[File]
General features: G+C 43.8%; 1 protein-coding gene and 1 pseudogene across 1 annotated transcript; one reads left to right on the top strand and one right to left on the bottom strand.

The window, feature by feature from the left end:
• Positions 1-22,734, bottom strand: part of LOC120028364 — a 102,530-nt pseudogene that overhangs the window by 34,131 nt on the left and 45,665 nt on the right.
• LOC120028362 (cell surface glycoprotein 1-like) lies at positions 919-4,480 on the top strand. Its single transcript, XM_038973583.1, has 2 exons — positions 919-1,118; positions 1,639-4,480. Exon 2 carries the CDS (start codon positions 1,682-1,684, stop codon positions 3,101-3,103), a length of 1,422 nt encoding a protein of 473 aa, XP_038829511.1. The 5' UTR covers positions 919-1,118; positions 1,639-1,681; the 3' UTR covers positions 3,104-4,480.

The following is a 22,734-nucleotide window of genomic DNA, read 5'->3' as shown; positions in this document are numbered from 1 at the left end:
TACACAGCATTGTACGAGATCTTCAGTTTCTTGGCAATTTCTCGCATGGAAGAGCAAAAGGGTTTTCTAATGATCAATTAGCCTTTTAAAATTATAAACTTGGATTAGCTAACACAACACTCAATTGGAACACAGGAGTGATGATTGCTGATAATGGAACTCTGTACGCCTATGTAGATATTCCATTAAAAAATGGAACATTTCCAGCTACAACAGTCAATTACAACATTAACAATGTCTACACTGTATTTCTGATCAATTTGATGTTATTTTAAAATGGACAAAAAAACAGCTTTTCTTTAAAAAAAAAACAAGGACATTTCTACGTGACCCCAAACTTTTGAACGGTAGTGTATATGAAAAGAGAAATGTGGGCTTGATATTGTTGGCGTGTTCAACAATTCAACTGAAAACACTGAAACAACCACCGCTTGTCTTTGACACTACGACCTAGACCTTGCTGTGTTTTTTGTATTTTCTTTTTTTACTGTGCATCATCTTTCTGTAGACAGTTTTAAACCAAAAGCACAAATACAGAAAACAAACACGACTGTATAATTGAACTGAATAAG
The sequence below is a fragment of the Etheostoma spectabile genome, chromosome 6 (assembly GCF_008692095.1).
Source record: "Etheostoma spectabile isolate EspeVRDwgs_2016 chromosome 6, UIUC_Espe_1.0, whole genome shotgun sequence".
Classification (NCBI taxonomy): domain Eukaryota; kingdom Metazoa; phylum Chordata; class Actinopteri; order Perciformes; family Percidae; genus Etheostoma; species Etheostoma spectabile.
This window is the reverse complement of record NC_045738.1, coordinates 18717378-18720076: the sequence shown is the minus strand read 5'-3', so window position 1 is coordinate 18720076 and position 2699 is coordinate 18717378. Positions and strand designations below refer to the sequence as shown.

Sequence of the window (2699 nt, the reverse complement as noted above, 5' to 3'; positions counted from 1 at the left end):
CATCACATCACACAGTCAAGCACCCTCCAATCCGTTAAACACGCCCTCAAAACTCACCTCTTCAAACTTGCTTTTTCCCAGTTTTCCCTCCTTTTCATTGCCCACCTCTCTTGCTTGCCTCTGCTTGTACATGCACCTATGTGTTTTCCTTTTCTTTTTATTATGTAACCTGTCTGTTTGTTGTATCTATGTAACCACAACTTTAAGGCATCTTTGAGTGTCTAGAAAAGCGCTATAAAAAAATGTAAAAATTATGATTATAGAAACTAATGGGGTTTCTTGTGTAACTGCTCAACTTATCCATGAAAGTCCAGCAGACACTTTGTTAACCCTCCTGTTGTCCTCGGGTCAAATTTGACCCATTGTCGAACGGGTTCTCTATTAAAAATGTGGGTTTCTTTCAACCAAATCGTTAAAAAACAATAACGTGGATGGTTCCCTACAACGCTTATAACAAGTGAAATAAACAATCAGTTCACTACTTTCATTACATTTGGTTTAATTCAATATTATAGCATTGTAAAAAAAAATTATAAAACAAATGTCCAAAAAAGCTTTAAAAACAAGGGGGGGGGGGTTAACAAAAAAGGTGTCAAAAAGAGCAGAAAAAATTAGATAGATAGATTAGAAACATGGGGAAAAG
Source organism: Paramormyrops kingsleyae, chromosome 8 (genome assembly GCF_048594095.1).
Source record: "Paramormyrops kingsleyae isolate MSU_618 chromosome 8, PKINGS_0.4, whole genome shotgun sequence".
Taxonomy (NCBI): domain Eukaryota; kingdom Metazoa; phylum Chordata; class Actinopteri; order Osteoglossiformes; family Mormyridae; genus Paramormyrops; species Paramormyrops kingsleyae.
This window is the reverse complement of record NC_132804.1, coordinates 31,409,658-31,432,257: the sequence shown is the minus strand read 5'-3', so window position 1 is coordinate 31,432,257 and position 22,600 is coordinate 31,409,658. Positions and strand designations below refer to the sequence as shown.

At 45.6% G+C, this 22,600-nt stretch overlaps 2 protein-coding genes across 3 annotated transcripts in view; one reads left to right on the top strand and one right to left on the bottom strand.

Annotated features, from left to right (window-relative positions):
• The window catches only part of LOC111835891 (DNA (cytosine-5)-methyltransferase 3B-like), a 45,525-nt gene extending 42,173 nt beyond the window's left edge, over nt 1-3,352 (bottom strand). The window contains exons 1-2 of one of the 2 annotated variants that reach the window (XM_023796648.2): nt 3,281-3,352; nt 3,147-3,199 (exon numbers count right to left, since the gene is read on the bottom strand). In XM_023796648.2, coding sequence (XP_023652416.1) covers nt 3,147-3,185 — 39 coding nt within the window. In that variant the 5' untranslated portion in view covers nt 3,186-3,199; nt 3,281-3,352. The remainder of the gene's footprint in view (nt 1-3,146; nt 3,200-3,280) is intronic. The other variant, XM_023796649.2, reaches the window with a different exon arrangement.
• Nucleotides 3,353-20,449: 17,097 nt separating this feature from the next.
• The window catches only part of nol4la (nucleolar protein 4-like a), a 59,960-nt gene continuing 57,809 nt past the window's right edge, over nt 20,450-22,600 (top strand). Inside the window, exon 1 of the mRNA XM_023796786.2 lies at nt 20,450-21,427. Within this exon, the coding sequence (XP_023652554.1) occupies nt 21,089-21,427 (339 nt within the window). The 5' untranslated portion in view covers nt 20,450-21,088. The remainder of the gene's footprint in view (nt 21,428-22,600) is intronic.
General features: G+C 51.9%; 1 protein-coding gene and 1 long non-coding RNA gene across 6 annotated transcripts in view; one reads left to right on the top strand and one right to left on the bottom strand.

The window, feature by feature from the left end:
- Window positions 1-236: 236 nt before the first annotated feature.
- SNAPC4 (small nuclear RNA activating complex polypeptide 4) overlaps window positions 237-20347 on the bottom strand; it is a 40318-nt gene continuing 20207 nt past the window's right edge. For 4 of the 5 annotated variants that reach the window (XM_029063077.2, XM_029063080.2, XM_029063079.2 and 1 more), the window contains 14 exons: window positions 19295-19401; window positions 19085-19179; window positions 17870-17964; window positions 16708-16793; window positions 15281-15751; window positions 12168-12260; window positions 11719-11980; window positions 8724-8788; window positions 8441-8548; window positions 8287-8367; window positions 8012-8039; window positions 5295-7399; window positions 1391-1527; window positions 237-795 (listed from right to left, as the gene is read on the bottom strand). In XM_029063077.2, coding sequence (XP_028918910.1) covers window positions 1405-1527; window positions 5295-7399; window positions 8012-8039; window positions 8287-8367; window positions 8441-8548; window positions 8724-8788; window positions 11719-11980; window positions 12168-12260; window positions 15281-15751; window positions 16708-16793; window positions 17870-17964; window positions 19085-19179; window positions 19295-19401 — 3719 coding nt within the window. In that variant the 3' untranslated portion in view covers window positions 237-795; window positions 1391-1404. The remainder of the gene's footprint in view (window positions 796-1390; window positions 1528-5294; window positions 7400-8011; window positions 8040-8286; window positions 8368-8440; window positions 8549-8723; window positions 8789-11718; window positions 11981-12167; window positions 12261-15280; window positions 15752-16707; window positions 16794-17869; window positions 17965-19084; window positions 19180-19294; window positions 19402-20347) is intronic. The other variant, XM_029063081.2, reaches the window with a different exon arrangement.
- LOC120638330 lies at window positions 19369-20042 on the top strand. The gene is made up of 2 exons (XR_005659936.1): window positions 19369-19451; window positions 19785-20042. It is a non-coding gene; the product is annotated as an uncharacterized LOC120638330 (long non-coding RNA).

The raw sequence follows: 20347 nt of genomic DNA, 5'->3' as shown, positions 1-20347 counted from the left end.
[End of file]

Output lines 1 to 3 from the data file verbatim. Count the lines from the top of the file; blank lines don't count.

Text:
General features: G+C 43.8%; 1 protein-coding gene and 1 pseudogene across 1 annotated transcript; one reads left to right on the top strand and one right to left on the bottom strand.

The window, feature by feature from the left end:
• Positions 1-22,734, bottom strand: part of LOC120028364 — a 102,530-nt pseudogene that overhangs the window by 34,131 nt on the left and 45,665 nt on the right.